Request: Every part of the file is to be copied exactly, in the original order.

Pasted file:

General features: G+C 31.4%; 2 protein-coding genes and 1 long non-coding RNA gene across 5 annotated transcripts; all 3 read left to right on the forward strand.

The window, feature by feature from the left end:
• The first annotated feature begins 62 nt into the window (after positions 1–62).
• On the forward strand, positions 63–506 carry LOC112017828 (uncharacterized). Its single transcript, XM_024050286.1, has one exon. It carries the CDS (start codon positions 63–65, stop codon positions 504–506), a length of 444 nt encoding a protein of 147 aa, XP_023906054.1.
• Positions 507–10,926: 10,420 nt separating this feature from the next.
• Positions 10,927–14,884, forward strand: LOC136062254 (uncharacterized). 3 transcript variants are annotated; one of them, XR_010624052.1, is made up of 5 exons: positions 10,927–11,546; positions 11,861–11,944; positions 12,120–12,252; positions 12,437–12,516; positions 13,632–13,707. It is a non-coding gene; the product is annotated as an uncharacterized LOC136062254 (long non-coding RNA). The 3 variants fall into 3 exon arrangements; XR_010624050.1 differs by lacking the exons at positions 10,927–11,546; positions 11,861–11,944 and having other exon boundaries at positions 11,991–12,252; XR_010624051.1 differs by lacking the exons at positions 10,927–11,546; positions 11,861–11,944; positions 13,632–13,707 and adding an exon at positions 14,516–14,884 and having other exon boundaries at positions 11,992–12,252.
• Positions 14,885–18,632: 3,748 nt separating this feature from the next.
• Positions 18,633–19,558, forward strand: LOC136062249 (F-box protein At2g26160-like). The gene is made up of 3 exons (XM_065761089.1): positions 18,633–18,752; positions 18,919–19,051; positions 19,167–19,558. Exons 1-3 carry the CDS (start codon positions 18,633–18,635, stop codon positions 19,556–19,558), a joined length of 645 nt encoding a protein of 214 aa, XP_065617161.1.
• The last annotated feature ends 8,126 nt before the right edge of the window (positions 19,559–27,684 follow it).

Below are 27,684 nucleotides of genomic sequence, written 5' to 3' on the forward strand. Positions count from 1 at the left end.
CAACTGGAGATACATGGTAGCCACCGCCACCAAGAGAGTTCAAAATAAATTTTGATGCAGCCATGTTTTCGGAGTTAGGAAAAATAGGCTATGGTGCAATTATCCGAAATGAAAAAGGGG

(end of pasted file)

General features: G+C 31.4%; 2 protein-coding genes and 1 long non-coding RNA gene across 5 annotated transcripts; all 3 read left to right on the forward strand.

The window, feature by feature from the left end:
• The first annotated feature begins 62 nt into the window (after positions 1–62).
• On the forward strand, positions 63–506 carry LOC112017828 (uncharacterized). Its single transcript, XM_024050286.1, has one exon. It carries the CDS (start codon positions 63–65, stop codon positions 504–506), a length of 444 nt encoding a protein of 147 aa, XP_023906054.1.
• Positions 507–10,926: 10,420 nt separating this feature from the next.
• Positions 10,927–14,884, forward strand: LOC136062254 (uncharacterized). 3 transcript variants are annotated; one of them, XR_010624052.1, is made up of 5 exons: positions 10,927–11,546; positions 11,861–11,944; positions 12,120–12,252; positions 12,437–12,516; positions 13,632–13,707. It is a non-coding gene; the product is annotated as an uncharacterized LOC136062254 (long non-coding RNA). The 3 variants fall into 3 exon arrangements; XR_010624050.1 differs by lacking the exons at positions 10,927–11,546; positions 11,861–11,944 and having other exon boundaries at positions 11,991–12,252; XR_010624051.1 differs by lacking the exons at positions 10,927–11,546; positions 11,861–11,944; positions 13,632–13,707 and adding an exon at positions 14,516–14,884 and having other exon boundaries at positions 11,992–12,252.
• Positions 14,885–18,632: 3,748 nt separating this feature from the next.
• Positions 18,633–19,558, forward strand: LOC136062249 (F-box protein At2g26160-like). The gene is made up of 3 exons (XM_065761089.1): positions 18,633–18,752; positions 18,919–19,051; positions 19,167–19,558. Exons 1-3 carry the CDS (start codon positions 18,633–18,635, stop codon positions 19,556–19,558), a joined length of 645 nt encoding a protein of 214 aa, XP_065617161.1.
• The last annotated feature ends 8,126 nt before the right edge of the window (positions 19,559–27,684 follow it).

Below are 27,684 nucleotides of genomic sequence, written 5' to 3' on the forward strand. Positions count from 1 at the left end.
CAACTGGAGATACATGGTAGCCACCGCCACCAAGAGAGTTCAAAATAAATTTTGATGCAGCCATGTTTTCGGAGTTAGGAAAAATAGGCTATGGTGCAATTATCCGAAATGAAAAAGGGG